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Bode's law

[boh-duh z] /ˈboʊ dəz/
noun, Astronomy.
a numerical scheme that gives the approximate distance from the sun of the seven inner planets but fails for Neptune and Pluto (now considered a dwarf planet).
Also called Titius-Bode law.
Origin of Bode's law
1825-35; after Johann E. Bode (1747-1826), German astronomer, though probably first formulated by Johann D. Titius (Tietz) (1729-96) Unabridged
Based on the Random House Dictionary, © Random House, Inc. 2017.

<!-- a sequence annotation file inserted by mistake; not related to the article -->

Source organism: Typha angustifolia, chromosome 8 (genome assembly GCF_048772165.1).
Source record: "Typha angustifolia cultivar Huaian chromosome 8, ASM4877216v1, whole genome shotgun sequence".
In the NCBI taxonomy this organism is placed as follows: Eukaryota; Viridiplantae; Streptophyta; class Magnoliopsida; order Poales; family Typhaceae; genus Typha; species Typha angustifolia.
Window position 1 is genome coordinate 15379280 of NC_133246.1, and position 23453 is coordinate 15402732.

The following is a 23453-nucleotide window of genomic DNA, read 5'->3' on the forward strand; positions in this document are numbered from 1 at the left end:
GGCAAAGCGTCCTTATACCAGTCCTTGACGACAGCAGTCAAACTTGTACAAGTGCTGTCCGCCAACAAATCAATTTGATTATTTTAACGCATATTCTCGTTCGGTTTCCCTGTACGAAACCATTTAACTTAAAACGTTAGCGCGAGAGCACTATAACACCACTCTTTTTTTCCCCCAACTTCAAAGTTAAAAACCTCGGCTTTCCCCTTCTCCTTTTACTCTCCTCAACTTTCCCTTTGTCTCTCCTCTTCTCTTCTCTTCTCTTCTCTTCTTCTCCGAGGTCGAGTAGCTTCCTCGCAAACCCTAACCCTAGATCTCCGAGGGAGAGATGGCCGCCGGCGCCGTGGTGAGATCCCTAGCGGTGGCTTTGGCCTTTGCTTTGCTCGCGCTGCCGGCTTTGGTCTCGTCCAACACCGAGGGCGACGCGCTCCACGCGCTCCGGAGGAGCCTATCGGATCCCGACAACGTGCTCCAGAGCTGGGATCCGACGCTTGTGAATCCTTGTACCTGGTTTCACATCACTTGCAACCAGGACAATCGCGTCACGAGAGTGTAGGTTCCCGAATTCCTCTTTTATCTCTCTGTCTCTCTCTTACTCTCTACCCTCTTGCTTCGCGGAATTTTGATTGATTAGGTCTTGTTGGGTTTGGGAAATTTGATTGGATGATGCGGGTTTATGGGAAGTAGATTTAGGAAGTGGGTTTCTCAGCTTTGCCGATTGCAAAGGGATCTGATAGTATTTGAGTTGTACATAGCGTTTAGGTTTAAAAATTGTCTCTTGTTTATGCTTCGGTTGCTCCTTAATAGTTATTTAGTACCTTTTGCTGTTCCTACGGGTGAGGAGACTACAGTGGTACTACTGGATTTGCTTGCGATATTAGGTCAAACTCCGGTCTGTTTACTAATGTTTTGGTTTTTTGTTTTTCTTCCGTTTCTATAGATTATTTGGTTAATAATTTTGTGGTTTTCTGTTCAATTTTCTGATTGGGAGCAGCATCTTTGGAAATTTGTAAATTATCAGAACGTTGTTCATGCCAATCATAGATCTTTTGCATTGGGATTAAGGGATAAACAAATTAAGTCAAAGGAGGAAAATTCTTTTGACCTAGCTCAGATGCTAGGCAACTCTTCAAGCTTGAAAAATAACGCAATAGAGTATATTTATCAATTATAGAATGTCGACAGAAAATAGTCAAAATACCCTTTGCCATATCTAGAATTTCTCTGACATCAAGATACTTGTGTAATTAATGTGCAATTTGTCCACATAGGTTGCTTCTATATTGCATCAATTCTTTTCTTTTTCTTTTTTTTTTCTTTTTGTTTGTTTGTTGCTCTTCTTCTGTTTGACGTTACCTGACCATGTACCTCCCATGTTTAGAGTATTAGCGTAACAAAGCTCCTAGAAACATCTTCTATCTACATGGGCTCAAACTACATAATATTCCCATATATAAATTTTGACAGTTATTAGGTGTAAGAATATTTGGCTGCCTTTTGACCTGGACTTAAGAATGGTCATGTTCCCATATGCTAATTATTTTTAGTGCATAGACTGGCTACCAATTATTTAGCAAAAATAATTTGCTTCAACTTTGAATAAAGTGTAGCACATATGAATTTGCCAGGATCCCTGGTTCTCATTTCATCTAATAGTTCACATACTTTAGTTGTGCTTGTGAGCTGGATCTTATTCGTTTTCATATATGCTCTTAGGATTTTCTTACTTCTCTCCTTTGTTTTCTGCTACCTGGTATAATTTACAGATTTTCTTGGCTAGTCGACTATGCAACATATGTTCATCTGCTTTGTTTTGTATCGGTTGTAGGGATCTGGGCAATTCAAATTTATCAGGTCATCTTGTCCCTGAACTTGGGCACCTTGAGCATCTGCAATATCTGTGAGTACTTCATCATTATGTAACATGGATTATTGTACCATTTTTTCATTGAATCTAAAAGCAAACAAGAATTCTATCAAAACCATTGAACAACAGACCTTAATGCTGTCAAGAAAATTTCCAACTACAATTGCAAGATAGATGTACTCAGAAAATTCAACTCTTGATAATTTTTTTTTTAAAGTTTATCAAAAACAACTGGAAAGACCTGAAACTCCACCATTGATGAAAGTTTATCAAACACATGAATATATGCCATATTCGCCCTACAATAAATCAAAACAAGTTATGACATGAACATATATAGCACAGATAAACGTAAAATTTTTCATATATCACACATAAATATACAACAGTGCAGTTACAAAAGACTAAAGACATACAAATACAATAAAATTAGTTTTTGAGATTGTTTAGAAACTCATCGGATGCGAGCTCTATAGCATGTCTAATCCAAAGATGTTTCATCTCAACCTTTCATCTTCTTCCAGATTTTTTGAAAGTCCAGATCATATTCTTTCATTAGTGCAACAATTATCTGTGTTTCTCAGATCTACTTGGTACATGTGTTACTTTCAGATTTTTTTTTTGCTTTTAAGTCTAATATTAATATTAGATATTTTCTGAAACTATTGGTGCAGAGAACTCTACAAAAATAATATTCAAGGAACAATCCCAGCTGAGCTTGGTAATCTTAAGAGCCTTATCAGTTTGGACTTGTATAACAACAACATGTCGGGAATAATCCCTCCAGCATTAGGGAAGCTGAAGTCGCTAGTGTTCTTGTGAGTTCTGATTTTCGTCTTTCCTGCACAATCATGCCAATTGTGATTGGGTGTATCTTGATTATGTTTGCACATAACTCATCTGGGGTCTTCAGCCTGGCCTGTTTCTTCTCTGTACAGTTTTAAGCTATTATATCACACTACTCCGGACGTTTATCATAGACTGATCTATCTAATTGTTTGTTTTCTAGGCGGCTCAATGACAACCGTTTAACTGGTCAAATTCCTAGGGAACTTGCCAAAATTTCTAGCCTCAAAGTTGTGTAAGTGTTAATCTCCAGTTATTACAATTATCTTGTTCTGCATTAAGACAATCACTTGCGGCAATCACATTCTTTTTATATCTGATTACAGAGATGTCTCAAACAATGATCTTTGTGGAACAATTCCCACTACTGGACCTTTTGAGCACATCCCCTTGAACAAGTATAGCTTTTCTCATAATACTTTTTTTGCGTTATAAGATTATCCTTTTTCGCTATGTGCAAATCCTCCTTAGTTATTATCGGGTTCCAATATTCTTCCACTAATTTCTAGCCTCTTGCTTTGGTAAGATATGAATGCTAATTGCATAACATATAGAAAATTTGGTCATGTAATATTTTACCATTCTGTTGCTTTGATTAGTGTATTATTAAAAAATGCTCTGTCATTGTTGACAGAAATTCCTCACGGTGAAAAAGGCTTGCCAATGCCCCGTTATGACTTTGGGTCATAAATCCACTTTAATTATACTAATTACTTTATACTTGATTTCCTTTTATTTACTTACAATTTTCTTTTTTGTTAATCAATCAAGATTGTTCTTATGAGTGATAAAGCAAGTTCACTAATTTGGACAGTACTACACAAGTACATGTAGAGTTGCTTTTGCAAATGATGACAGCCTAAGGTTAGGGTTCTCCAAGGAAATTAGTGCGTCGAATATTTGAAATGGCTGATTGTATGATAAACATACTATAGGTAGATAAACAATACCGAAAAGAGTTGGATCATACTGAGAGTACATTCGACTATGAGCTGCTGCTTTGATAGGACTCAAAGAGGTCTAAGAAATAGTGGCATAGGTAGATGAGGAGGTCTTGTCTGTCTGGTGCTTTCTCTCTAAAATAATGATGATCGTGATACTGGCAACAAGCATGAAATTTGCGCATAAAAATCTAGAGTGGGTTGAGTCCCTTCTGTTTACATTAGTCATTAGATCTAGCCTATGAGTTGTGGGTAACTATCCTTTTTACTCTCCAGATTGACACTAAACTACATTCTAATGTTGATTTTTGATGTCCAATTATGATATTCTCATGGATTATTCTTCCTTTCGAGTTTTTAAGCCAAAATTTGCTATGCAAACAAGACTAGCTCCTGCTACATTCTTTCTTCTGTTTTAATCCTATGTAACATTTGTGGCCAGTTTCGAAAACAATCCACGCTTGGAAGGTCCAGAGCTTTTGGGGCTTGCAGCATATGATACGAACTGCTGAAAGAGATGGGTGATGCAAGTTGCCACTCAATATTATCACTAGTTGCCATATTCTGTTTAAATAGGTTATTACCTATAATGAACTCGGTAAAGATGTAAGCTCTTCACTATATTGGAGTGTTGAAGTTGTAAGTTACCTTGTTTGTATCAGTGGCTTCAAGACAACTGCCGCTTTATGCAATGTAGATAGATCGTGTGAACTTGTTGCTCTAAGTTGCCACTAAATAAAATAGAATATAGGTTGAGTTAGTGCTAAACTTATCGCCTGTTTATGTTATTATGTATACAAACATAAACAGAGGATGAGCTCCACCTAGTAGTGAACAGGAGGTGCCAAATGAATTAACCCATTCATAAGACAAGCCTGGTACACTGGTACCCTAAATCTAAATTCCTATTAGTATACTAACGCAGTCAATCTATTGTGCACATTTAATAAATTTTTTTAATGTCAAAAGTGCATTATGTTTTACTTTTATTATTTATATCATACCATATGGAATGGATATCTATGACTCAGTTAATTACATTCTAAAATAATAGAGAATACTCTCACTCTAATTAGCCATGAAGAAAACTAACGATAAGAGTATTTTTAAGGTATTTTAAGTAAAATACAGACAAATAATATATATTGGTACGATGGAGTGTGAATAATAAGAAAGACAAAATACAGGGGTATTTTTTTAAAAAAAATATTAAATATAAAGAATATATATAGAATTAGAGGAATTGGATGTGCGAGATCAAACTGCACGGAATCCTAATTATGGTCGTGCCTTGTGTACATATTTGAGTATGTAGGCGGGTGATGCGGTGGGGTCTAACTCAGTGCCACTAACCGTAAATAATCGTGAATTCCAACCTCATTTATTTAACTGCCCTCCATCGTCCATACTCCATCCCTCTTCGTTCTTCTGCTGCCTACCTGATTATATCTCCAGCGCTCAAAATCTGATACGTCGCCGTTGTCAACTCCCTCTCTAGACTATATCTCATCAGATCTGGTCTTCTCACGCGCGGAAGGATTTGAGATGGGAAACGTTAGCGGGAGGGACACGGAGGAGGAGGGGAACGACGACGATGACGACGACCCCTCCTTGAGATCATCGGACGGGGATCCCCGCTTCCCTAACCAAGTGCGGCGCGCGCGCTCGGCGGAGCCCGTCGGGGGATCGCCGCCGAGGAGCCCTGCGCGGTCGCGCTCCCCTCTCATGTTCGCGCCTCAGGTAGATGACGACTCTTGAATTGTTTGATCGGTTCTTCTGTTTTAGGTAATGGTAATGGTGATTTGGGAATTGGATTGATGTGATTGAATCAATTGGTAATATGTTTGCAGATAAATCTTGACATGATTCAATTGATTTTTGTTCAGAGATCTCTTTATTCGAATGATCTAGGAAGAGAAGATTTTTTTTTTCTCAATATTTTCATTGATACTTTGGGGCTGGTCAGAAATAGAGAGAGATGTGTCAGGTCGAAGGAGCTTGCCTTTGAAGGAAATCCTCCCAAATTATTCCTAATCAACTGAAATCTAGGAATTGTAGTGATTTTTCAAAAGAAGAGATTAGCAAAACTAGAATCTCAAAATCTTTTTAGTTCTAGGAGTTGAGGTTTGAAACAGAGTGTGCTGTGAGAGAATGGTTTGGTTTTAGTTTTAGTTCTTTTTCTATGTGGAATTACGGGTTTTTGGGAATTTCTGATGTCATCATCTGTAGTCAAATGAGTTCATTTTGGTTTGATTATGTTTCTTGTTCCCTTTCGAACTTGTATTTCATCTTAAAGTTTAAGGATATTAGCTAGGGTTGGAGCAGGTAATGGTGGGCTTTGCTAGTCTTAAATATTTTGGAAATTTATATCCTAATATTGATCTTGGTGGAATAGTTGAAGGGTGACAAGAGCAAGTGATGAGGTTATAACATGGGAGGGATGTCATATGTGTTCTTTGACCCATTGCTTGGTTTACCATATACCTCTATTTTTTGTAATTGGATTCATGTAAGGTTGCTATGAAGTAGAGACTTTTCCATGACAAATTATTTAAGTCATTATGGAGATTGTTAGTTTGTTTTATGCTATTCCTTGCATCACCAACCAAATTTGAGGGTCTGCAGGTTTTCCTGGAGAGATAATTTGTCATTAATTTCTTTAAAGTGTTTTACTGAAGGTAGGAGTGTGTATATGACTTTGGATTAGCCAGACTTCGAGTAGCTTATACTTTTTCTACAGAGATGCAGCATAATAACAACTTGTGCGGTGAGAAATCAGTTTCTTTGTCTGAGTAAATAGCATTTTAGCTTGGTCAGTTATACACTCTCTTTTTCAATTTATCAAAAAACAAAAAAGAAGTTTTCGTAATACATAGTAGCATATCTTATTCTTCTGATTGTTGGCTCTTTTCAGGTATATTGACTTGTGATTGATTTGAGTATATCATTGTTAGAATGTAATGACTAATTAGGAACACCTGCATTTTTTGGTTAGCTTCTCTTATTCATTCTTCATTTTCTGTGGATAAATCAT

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British Dictionary definitions for Bode's law

Bode's law

(astronomy) an empirical rule relating the distances of the planets from the sun, based on the numerical sequence 0, 3, 6, 12, 24,…. Adding 4 to each number and dividing by 10 gives the sequence 0.4, 0.7, 1, 1.6, 2.8,…, which is a reasonable representation of distances in astronomical units for most planets if the minor planets are counted as a single entity at 2.8
Word Origin
named after Johann Elert Bode (1747–1826), who in 1772 published the law, formulated by Johann Titius in 1766
Collins English Dictionary - Complete & Unabridged 2012 Digital Edition
© William Collins Sons & Co. Ltd. 1979, 1986 © HarperCollins
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